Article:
Oh god, I’m in an insufferable TikTok House, and someone here was making an apology video for joking about the zombie apocalypse.
Upon further inspection, I discovered that this place was called the “GOAT Pen” and was home to several influencers, only one of whom survived. I scavenged for supplies throughout this home, seeing sets built for all kinds of content creators, bongs and beer bottles strewn about everywhere, and even a giant game room with a bowling alley and arcade cabinets referencing Timesplitters and Homefront: The Revolution.
On top of being pretty funny, stumbling upon the GOAT Pen reinforced just how vapid LA culture was, even before the apocalypse. It also demonstrates a deeper effort on the developer’s part to make each place players explore distinct and not just a bunch of copy-and-pasted buildings. There’s a real spark of creativity here in Dead Island 2, and that was only affirmed as I experienced some of the main story’s set pieces.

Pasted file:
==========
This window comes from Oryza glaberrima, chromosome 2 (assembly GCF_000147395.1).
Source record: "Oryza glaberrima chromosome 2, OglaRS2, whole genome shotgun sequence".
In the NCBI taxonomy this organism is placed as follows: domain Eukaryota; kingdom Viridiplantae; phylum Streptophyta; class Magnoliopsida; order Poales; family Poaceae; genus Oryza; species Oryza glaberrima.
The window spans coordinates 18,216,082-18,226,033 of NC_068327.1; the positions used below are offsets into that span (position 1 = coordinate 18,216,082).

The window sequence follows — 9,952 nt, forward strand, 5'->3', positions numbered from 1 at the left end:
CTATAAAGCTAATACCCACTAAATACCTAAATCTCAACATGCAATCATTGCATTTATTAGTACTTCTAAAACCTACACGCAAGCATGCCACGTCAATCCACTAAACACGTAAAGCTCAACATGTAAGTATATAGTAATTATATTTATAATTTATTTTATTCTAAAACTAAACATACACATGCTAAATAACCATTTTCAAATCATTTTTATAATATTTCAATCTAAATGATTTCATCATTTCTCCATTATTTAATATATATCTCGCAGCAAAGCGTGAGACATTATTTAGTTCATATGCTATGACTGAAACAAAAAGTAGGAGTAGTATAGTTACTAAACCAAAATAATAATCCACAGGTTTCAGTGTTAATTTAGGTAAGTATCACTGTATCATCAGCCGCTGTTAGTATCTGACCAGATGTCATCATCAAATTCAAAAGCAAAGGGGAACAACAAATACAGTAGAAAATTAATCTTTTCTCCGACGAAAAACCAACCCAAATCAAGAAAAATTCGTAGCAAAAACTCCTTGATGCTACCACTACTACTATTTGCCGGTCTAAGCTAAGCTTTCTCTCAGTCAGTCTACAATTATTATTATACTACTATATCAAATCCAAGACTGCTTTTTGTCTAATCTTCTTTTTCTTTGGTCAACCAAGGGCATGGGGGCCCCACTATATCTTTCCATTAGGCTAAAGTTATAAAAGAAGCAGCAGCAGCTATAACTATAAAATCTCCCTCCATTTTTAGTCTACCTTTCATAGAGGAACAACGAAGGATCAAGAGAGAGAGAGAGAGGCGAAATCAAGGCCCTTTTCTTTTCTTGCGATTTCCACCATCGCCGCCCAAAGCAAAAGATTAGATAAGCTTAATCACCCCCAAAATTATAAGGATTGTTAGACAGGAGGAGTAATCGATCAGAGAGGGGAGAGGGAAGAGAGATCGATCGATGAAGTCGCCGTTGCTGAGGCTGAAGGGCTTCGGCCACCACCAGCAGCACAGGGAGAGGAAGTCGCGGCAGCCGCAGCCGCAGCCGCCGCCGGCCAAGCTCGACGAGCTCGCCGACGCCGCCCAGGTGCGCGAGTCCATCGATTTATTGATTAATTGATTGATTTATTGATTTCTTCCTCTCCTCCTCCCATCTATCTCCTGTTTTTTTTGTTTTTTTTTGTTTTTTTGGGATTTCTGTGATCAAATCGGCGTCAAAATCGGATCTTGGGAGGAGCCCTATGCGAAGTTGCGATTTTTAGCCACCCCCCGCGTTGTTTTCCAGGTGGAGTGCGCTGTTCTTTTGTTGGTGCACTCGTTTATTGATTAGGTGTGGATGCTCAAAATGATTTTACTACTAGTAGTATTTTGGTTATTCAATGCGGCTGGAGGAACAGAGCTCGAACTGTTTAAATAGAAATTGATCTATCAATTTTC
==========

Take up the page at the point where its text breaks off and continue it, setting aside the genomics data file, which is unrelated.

Beyond the basics
Arriving at the Hallerpin Hotel, it was clear that something was off. Humans are nowhere to be seen, only body bags, zombies, and a pool filled with a deadly chemical. It quickly became apparent that anyone who came here was killed by the military or turned into a zombie. While this level’s premise could’ve stopped there, there was another twist: the military interrupted a wedding when they showed up at the hotel.